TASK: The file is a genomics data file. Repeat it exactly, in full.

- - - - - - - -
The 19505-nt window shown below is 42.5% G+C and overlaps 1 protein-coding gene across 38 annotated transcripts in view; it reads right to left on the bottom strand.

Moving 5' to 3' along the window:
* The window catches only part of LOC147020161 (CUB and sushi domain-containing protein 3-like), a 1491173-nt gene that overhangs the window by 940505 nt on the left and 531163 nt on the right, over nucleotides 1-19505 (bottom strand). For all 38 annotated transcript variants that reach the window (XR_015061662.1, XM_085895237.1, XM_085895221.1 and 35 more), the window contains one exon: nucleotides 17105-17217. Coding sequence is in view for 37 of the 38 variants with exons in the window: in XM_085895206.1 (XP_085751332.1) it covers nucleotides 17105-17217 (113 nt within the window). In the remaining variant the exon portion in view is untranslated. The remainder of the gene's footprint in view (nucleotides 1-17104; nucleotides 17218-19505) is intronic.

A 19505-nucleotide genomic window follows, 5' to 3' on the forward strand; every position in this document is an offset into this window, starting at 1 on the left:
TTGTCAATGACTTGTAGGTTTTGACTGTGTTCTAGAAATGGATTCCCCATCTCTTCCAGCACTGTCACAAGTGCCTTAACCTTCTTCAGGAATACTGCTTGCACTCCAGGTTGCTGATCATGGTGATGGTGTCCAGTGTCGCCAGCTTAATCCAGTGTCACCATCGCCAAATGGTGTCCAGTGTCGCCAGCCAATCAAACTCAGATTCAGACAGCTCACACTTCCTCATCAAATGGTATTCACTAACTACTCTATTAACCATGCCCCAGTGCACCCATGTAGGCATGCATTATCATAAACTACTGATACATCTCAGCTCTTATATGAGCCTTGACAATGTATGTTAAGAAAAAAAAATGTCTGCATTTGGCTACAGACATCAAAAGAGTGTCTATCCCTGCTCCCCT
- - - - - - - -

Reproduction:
The 19505-nt window shown below is 42.5% G+C and overlaps 1 protein-coding gene across 38 annotated transcripts in view; it reads right to left on the bottom strand.

Moving 5' to 3' along the window:
* The window catches only part of LOC147020161 (CUB and sushi domain-containing protein 3-like), a 1491173-nt gene that overhangs the window by 940505 nt on the left and 531163 nt on the right, over nucleotides 1-19505 (bottom strand). For all 38 annotated transcript variants that reach the window (XR_015061662.1, XM_085895237.1, XM_085895221.1 and 35 more), the window contains one exon: nucleotides 17105-17217. Coding sequence is in view for 37 of the 38 variants with exons in the window: in XM_085895206.1 (XP_085751332.1) it covers nucleotides 17105-17217 (113 nt within the window). In the remaining variant the exon portion in view is untranslated. The remainder of the gene's footprint in view (nucleotides 1-17104; nucleotides 17218-19505) is intronic.

A 19505-nucleotide genomic window follows, 5' to 3' on the forward strand; every position in this document is an offset into this window, starting at 1 on the left:
TTGTCAATGACTTGTAGGTTTTGACTGTGTTCTAGAAATGGATTCCCCATCTCTTCCAGCACTGTCACAAGTGCCTTAACCTTCTTCAGGAATACTGCTTGCACTCCAGGTTGCTGATCATGGTGATGGTGTCCAGTGTCGCCAGCTTAATCCAGTGTCACCATCGCCAAATGGTGTCCAGTGTCGCCAGCCAATCAAACTCAGATTCAGACAGCTCACACTTCCTCATCAAATGGTATTCACTAACTACTCTATTAACCATGCCCCAGTGCACCCATGTAGGCATGCATTATCATAAACTACTGATACATCTCAGCTCTTATATGAGCCTTGACAATGTATGTTAAGAAAAAAAAATGTCTGCATTTGGCTACAGACATCAAAAGAGTGTCTATCCCTGCTCCCCT